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Bank of England governor takes a beating after ominous British predictions

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Bank of England governor criticized for ‘adding to sense of panic’ after ominous UK forecast

  • Beleaguered banker Andrew Bailey faces backlash over dealing with economy
  • Was accused of heightening the sense of panic with ominous financial forecasts
  • Critics said he was gloomy at a time when the country needs reassurance
  • Comes after Liz Truss insisted a recession was not inevitable

Business leaders and economists last night accused Bank of England governor Andrew Bailey of downplaying Britain’s prospects.

The beleaguered banker faces a backlash over his way of handling the economy.

Bailey was accused of ‘adding to a sense of panic’ with ominous predictions that Britain will weather 15 months of recession and inflation will exceed 13 percent.

Critics said he was too “downbeat” at a time when the nation needs reassurance and called for “more optimism.”

It came after Tory leader Liz Truss insisted that a recession was not inevitable if the government helped the economy grow by cutting taxes.

There is growing criticism that the Bank ‘slept behind the wheel’ and was too slow to raise interest rates to contain rising inflation.

Business leaders and economists last night accused Bank of England governor Andrew Bailey of downplaying Britain’s prospects. The beleaguered banker faces a backlash over his handling of the economy

Mr Bailey was forced yesterday to insist that he will not retire early, despite the mounting backlash on his position.

On Thursday, he and his colleagues at the Bank’s Monetary Policy Committee (MPC) predicted that inflation would hit 13.3 percent in October and that Britain would tumble into a five-quarter recession if they raised interest rates to 1.75 percent.

They also predict that, taking into account the rise in the cost of living, household income will fall by the largest amount this year and next since the measurements began in the 1960s.

Former Tory leader Sir Iain Duncan Smith said: ‘Andrew Bailey is in damage control mode. The Bank has been very wrong in the past year and they don’t want to admit it.

Mr Bailey was forced yesterday to insist that he will not retire early, despite the mounting backlash on his position. On Thursday, he and his colleagues at the Bank's Monetary Policy Committee (MPC) predicted that inflation would hit 13.3 percent in October and that Britain would tumble into a five-quarter recession as they raise interest rates. up to 1.75 percent (stock image)

Mr Bailey was forced yesterday to insist that he will not retire early, despite the mounting backlash on his position. On Thursday, he and his colleagues at the Bank’s Monetary Policy Committee (MPC) predicted that inflation would hit 13.3 percent in October and that Britain would tumble into a five-quarter recession as they raise interest rates. up to 1.75 percent (stock image)

House prices start to fall

House prices fell in July for the first time in more than a year, according to figures from the UK’s largest lender.

The average cost of a home fell 0.1 percent to £293,221 – the first monthly decline since June 2021.

Experts warn this is a sign that the red-hot housing market will cool off as the impact of the crisis in the cost of living and higher interest rates put pressure on buyers.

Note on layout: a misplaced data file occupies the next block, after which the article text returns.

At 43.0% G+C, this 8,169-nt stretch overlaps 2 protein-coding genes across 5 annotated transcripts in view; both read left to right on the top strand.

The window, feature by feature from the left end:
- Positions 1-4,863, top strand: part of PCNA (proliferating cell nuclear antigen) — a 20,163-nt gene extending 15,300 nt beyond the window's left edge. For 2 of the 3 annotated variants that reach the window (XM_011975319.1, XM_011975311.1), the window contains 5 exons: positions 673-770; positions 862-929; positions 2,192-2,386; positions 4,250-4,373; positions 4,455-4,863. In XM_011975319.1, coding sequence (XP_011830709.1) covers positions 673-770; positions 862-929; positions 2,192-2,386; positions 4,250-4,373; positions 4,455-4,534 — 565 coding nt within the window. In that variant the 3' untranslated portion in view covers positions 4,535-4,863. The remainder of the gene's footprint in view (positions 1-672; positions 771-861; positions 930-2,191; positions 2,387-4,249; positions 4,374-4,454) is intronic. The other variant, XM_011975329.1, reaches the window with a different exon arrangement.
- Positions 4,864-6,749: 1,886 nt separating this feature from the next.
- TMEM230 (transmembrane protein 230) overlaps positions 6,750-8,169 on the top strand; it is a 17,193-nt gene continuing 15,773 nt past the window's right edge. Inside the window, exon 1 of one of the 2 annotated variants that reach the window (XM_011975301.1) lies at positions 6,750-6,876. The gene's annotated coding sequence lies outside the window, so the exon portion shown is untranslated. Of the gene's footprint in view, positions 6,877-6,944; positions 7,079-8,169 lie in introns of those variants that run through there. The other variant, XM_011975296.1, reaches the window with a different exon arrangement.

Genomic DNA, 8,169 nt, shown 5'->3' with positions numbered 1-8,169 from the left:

Due to the dip last month, average annual house price growth fell to 11.8 percent, Halifax said.

Wales came out on top of all regions, with prices rising 14.7 per cent to £222,639. The Southwest saw the largest increase in England. A typical home costs £310,846, an increase of 14.3 percent.

Russell Galley, of Halifax, said: ‘Looking ahead, housing prices are likely to come under more pressure as the headwinds of rising interest rates and rising cost of living take hold.’

“There is no reason why we should go into a recession. We don’t have to go along with this ridiculous, miserable orthodoxy.

“Liz is right: we can cut taxes to boost growth.”

He added: “Andrew Bailey doesn’t just talk about the economy, he takes it down.

“The British people are getting the idea that a recession is inevitable – nothing is inevitable.”

Douglas McWilliams, deputy chairman of the think tank Center for Economics and Business Research, also criticized Bailey for narrowing Britain’s prospects. ‘The [Bank’s] forecast looks worse than most and at least contributed to a sense of panic,” he said.

The Bank’s bleak forecasts intensified the feud between Miss Truss and her senior rival Rishi Sunak over how to respond to the bleak economic outlook. Mr Sunak said the Foreign Minister’s plan to cut taxes will fuel inflation.

Meanwhile, tens of millions of people have resorted to self-imposed rationing of hot water, light, food and other necessities such as clothing, according to the Office for National Statistics.

Gerard Lyons, economic adviser to asset manager Netwealth and adviser to Boris Johnson during his time as mayor of London, also said Mr Bailey was “very gloomy” when he delivered the doom-laden news on Thursday.

He compared Bailey’s dismal performance to that of his colleagues at the US Federal Reserve when they predicted a recession in America last month. Mr Lyons said: “The Fed was essentially conveying the same message, but they were much more reassuring. There was a little more optimism that Bailey just didn’t have.”

Tony Danker, head of the Confederation of British Industry, said: “I hope the Bank of England is overly pessimistic about the length and depth of a recession.”

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